My most popular and most commented recipe on the blog is Bun Bo Hue (Vietnamese Hue-Style Beef Noodle Soup). I'm not going to rant again about how bun bo Hue is not Pho Bo (Vietnamese Beef Noodle Soup) because with different noodles, different broths, and different meats, you obviously know that by now, right? If you don't, I'll wait while you click over before coming back.

Bun bo Hue is a bit more laborious to make, what with the beef and pork bones, pig's feet, and lemongrass to give the soup its depth of flavor. Not to mention the kick of chilies for spice and shrimp paste for savoriness. So how to squeeze all that into a 5-quart Crock Pot? Obviously, I couldn't use beef or pork bones because that would take up all the space. So I decided to go with a combination of pig's feet, pork spare ribs, and beef shank meat. I reduced the portions of the other ingredients accordingly.

The test came on May 15, 2010. That was a big day in the Wandering Chopsticks kitchen! Tony of SinoSoul was getting a new oven and giving me his old one. It's hard to believe, but for three years, my old oven literally could not boil water. It's a wonder I've been able to cook as I have. I mean, I still cooked noodles, it just took longer until they were done. We were so excited to see the water boiling that we even took pictures! This momentous occasion deserved a corresponding recipe.

In the morning, I prepped the meats for the stock and put them in the Crock Pot on high heat. While the stock was cooking, I prepped the garnishes -- the steamed pork loaf, blood cubes, bean sprouts, onions, and mint leaves. Normally, I'd slice some banana blossoms, but a simplified recipe meant a simplified garnish platter as well. I shoved everything into the refrigerator until it was time to eat.

Nearly four hours later, after picking up my new-used oven and swapping the old one out, and obviously, testing that new-old oven could boil water for the noodles, we sat down to eat the Crock Pot bun bo Hue. Hey! Pretty good! Now, I will admit that the broth isn't as full-bodied as it could have been via the traditional method, but the bones in the pork spare ribs and pig's feet added some heft to the broth. And when it came down to it, the convenience of a Crock Pot bun bo Hue outweighed the few cons. So if you don't have time or are too intimidated to try making bun bo Hue the traditional way, do give my Crock Pot bun bo Hue a try. Like I've proven with my very popular Crock Pot Pho Bo (Vietnamese Beef Noodle Soup) recipe, Vietnamese tradition can be updated for modern convenience without sacrificing authenticity or flavor.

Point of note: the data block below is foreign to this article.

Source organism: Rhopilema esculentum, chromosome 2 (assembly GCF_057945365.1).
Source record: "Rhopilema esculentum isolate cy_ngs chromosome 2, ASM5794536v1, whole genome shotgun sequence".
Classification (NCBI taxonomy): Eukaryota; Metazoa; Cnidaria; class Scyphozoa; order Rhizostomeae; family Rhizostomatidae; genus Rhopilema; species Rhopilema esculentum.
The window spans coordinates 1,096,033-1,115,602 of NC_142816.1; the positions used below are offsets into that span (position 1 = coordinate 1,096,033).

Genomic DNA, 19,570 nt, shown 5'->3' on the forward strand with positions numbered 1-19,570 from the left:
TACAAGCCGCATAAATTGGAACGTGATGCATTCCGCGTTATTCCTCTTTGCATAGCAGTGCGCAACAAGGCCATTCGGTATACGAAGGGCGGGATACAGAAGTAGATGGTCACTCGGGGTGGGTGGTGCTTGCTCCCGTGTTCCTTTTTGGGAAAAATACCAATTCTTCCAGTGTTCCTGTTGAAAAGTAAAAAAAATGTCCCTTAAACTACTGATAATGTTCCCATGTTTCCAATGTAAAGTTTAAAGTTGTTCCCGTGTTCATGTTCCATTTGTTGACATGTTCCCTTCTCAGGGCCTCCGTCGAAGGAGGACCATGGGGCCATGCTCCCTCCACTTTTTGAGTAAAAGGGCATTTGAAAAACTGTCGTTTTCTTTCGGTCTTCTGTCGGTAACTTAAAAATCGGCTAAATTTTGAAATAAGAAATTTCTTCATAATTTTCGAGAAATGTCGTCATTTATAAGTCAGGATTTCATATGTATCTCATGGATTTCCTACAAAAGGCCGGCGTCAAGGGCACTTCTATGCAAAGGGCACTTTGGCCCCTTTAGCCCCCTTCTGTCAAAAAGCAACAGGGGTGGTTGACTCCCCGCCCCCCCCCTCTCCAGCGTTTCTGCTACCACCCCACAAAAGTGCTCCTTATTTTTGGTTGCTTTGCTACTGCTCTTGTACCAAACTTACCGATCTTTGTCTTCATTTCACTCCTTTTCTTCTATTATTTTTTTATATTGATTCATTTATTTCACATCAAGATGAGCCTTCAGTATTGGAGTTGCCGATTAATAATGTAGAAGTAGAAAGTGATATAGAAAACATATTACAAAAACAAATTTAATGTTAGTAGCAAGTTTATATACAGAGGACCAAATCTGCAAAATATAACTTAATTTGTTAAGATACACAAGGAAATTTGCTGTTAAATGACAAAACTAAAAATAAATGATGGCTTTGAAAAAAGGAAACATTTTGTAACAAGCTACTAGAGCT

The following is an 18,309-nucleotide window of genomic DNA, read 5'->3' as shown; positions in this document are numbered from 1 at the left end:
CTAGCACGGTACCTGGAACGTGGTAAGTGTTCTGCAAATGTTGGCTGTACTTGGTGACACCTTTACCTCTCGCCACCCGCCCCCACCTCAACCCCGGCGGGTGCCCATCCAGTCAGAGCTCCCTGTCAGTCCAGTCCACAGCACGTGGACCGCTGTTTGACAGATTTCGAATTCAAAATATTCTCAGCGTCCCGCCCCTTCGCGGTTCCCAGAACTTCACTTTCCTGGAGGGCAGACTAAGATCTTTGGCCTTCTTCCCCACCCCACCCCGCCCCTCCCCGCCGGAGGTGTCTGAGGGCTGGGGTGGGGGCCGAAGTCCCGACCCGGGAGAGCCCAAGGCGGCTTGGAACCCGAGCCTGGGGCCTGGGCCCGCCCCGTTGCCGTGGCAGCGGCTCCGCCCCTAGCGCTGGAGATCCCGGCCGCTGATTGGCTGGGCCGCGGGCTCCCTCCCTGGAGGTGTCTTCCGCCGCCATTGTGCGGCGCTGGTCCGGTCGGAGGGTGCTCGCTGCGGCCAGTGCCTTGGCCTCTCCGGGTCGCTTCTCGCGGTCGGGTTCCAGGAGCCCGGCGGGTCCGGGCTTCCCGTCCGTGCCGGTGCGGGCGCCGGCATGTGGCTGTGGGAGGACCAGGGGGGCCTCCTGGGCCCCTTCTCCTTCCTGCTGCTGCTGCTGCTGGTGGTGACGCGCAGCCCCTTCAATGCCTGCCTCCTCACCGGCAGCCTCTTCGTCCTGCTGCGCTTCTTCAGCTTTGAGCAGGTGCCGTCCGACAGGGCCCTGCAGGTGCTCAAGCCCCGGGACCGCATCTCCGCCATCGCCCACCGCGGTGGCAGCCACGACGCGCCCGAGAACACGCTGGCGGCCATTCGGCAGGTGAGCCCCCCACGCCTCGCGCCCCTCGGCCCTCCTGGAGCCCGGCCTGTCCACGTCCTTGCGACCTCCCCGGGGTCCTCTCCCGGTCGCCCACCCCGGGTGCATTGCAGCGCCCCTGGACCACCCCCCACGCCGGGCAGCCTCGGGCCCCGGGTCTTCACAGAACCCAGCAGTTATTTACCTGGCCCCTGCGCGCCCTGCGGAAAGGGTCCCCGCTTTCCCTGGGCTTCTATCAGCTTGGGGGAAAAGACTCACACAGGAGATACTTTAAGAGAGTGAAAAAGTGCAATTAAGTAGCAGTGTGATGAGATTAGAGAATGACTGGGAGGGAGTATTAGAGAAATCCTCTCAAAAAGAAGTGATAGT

Friday, May 14, 2010

Penang Asam Laksa (Malaysian Penang-Style Tamarind Fish Soup)

Penang Asam Laksa (Malaysian Penang-Style Tamarind and Fish Soup) 1

After recently eating Penang Asam Laksa (Malaysian Penang-style Tamarind and Fish Soup) at Yazmin Malaysian Restaurant in Alhambra, and last summer at Banana Leaf Restaurant - Milpitas, and making asam laksa from a package, I figured I was finally ready to try making it myself.

I knew there was tamarind, lemongrass, galangal but you know I prefer ginger, belachan (Malaysian shrimp paste) which I usually substitute with Mam Ruoc (Vietnamese Fermented Shrimp Paste). MalaysianFood.net had a pretty adaptable recipe which confirmed which ingredients I thought I needed for the soup.

I think it's the combination of tamarind and shrimp paste that makes me liken asam laksa to a cross between Canh Chua Ca (Vietnamese Sour Fish Soup) and Bun Bo Hue (Vietnamese Hue-Style Beef Noodle Soup), which makes it understandable why my Vietnamese palate had a craving for it one cold and rainy night.

Thursday, May 13, 2010

Yazmin Malaysian Restaurant - Alhambra (Closed)

Yazmin Malaysian Restaurant - Alhambra 1

Along with giving me the calamansi, when I met up with Pink Candles at Ridgemont High I suggested Yazmin Malaysian Restaurant in Alhambra because I knew she liked to try new cuisines. Also, it gave me a chance to revisit the restaurant and to finally blog it.

So I'll start back in June 2008 when I first went to Yazmin with cousin Q and his younger brother.

Wednesday, May 12, 2010

Calamansi Juice

Calamansi Juice

Why yes, it is a lazy "recipe" post. :P

Earlier this year, I met up with Pink Candles of Ridgemont High who was nice enough to bring me a bag of calamansi, these tiny sour citruses that are popular in Filipino cuisine. Calamansi are sour, really, really sour. In a pinch, my mom uses it in place of lemons or limes in Nuoc Mam Cham (Vietnamese Fish Dipping Sauce).

I don't cook much Filipino food, so the easiest thing for me to do was to juice them.

Tuesday, May 11, 2010